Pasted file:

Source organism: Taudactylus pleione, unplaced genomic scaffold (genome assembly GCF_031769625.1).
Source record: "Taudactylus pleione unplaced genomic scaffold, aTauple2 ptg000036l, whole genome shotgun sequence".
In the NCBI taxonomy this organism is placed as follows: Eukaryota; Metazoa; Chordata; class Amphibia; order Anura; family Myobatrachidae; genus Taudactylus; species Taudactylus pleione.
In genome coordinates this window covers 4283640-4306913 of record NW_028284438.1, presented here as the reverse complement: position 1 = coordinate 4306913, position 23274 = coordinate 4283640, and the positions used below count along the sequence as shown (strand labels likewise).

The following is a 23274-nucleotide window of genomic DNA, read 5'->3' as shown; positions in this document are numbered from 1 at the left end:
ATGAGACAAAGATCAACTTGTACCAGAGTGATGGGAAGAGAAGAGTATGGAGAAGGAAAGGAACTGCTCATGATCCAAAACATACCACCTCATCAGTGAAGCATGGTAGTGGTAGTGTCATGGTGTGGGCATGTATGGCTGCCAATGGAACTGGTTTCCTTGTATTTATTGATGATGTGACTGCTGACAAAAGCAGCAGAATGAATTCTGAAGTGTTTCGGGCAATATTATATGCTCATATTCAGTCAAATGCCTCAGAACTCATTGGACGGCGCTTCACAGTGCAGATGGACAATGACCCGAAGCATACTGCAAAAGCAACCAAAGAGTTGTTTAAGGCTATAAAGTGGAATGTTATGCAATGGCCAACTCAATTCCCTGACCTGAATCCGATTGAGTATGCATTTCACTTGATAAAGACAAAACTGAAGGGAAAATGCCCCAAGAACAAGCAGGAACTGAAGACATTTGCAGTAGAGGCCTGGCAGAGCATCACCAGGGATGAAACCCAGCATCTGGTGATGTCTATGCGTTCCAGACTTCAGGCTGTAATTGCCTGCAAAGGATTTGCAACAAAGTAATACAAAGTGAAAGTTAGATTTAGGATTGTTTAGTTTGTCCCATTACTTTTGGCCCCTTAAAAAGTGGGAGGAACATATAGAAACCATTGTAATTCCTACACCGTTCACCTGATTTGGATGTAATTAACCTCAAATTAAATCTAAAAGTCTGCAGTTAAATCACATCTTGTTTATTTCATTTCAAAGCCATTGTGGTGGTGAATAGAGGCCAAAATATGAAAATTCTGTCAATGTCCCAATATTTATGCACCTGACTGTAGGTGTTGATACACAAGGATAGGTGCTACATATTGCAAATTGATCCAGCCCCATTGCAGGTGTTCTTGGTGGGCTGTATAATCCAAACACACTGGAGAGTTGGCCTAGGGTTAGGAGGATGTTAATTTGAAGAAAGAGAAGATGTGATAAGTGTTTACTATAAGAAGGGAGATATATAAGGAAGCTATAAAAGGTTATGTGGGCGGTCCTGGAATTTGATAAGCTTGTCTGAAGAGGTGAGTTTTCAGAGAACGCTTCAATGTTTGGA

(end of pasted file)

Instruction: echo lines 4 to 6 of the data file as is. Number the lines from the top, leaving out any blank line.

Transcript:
In genome coordinates this window covers 4283640-4306913 of record NW_028284438.1, presented here as the reverse complement: position 1 = coordinate 4306913, position 23274 = coordinate 4283640, and the positions used below count along the sequence as shown (strand labels likewise).

The following is a 23274-nucleotide window of genomic DNA, read 5'->3' as shown; positions in this document are numbered from 1 at the left end:
ATGAGACAAAGATCAACTTGTACCAGAGTGATGGGAAGAGAAGAGTATGGAGAAGGAAAGGAACTGCTCATGATCCAAAACATACCACCTCATCAGTGAAGCATGGTAGTGGTAGTGTCATGGTGTGGGCATGTATGGCTGCCAATGGAACTGGTTTCCTTGTATTTATTGATGATGTGACTGCTGACAAAAGCAGCAGAATGAATTCTGAAGTGTTTCGGGCAATATTATATGCTCATATTCAGTCAAATGCCTCAGAACTCATTGGACGGCGCTTCACAGTGCAGATGGACAATGACCCGAAGCATACTGCAAAAGCAACCAAAGAGTTGTTTAAGGCTATAAAGTGGAATGTTATGCAATGGCCAACTCAATTCCCTGACCTGAATCCGATTGAGTATGCATTTCACTTGATAAAGACAAAACTGAAGGGAAAATGCCCCAAGAACAAGCAGGAACTGAAGACATTTGCAGTAGAGGCCTGGCAGAGCATCACCAGGGATGAAACCCAGCATCTGGTGATGTCTATGCGTTCCAGACTTCAGGCTGTAATTGCCTGCAAAGGATTTGCAACAAAGTAATACAAAGTGAAAGTTAGATTTAGGATTGTTTAGTTTGTCCCATTACTTTTGGCCCCTTAAAAAGTGGGAGGAACATATAGAAACCATTGTAATTCCTACACCGTTCACCTGATTTGGATGTAATTAACCTCAAATTAAATCTAAAAGTCTGCAGTTAAATCACATCTTGTTTATTTCATTTCAAAGCCATTGTGGTGGTGAATAGAGGCCAAAATATGAAAATTCTGTCAATGTCCCAATATTTATGCACCTGACTGTAGGTGTTGATACACAAGGATAGGTGCTACATATTGCAAATTGATCCAGCCCCATTGCAGGTGTTCTTGGTGGGCTGTATAATCCAAACACACTGGAGAGTTGGCCTAGGGTTAGGAGGATGTTAATTTGAAGAAAGAGAAGATGTGATAAGTGTTTACTATAAGAAGGGAGATATATAAGGAAGCTATAAAAGGTTATGTGGGCGGTCCTGGAATTTGATAAGCTTGTCTGAAGAGGTGAGTTTTCAGAGAACGCTTCAATGTTTGGA